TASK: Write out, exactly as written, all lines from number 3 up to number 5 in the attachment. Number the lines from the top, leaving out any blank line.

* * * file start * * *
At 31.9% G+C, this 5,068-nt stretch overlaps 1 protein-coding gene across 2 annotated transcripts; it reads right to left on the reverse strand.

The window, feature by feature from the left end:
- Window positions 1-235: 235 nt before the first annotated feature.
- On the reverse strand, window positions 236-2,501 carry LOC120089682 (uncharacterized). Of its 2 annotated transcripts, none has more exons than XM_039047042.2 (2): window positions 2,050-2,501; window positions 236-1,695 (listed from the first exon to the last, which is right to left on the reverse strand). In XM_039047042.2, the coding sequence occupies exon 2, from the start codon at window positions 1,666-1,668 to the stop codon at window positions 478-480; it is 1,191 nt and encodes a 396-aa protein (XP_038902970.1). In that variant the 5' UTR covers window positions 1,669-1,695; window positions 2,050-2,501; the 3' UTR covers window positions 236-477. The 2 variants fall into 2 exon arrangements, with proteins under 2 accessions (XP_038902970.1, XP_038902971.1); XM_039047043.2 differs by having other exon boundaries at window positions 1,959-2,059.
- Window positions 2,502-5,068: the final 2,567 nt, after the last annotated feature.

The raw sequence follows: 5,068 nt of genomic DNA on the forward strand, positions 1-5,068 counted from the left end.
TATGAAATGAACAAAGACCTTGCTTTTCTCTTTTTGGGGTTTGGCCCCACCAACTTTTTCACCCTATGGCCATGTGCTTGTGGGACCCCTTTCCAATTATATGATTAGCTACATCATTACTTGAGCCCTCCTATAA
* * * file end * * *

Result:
- Window positions 1-235: 235 nt before the first annotated feature.
- On the reverse strand, window positions 236-2,501 carry LOC120089682 (uncharacterized). Of its 2 annotated transcripts, none has more exons than XM_039047042.2 (2): window positions 2,050-2,501; window positions 236-1,695 (listed from the first exon to the last, which is right to left on the reverse strand). In XM_039047042.2, the coding sequence occupies exon 2, from the start codon at window positions 1,666-1,668 to the stop codon at window positions 478-480; it is 1,191 nt and encodes a 396-aa protein (XP_038902970.1). In that variant the 5' UTR covers window positions 1,669-1,695; window positions 2,050-2,501; the 3' UTR covers window positions 236-477. The 2 variants fall into 2 exon arrangements, with proteins under 2 accessions (XP_038902970.1, XP_038902971.1); XM_039047043.2 differs by having other exon boundaries at window positions 1,959-2,059.
- Window positions 2,502-5,068: the final 2,567 nt, after the last annotated feature.